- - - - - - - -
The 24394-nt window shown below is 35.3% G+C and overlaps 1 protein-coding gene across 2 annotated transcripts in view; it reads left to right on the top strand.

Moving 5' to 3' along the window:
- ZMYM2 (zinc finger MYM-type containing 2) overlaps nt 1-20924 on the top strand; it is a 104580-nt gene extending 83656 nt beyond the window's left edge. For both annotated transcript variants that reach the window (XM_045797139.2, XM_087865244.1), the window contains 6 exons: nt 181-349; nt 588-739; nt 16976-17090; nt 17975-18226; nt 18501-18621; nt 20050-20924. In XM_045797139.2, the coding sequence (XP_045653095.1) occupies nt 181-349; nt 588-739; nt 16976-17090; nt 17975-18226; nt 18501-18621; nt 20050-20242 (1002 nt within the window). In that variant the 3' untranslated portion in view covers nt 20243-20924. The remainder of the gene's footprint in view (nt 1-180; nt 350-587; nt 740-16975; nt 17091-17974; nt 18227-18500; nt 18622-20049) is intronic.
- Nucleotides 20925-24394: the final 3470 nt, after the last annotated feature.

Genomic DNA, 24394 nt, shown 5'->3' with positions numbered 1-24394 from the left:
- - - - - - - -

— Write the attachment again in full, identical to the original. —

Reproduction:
The 24394-nt window shown below is 35.3% G+C and overlaps 1 protein-coding gene across 2 annotated transcripts in view; it reads left to right on the top strand.

Moving 5' to 3' along the window:
- ZMYM2 (zinc finger MYM-type containing 2) overlaps nt 1-20924 on the top strand; it is a 104580-nt gene extending 83656 nt beyond the window's left edge. For both annotated transcript variants that reach the window (XM_045797139.2, XM_087865244.1), the window contains 6 exons: nt 181-349; nt 588-739; nt 16976-17090; nt 17975-18226; nt 18501-18621; nt 20050-20924. In XM_045797139.2, the coding sequence (XP_045653095.1) occupies nt 181-349; nt 588-739; nt 16976-17090; nt 17975-18226; nt 18501-18621; nt 20050-20242 (1002 nt within the window). In that variant the 3' untranslated portion in view covers nt 20243-20924. The remainder of the gene's footprint in view (nt 1-180; nt 350-587; nt 740-16975; nt 17091-17974; nt 18227-18500; nt 18622-20049) is intronic.
- Nucleotides 20925-24394: the final 3470 nt, after the last annotated feature.

Genomic DNA, 24394 nt, shown 5'->3' with positions numbered 1-24394 from the left: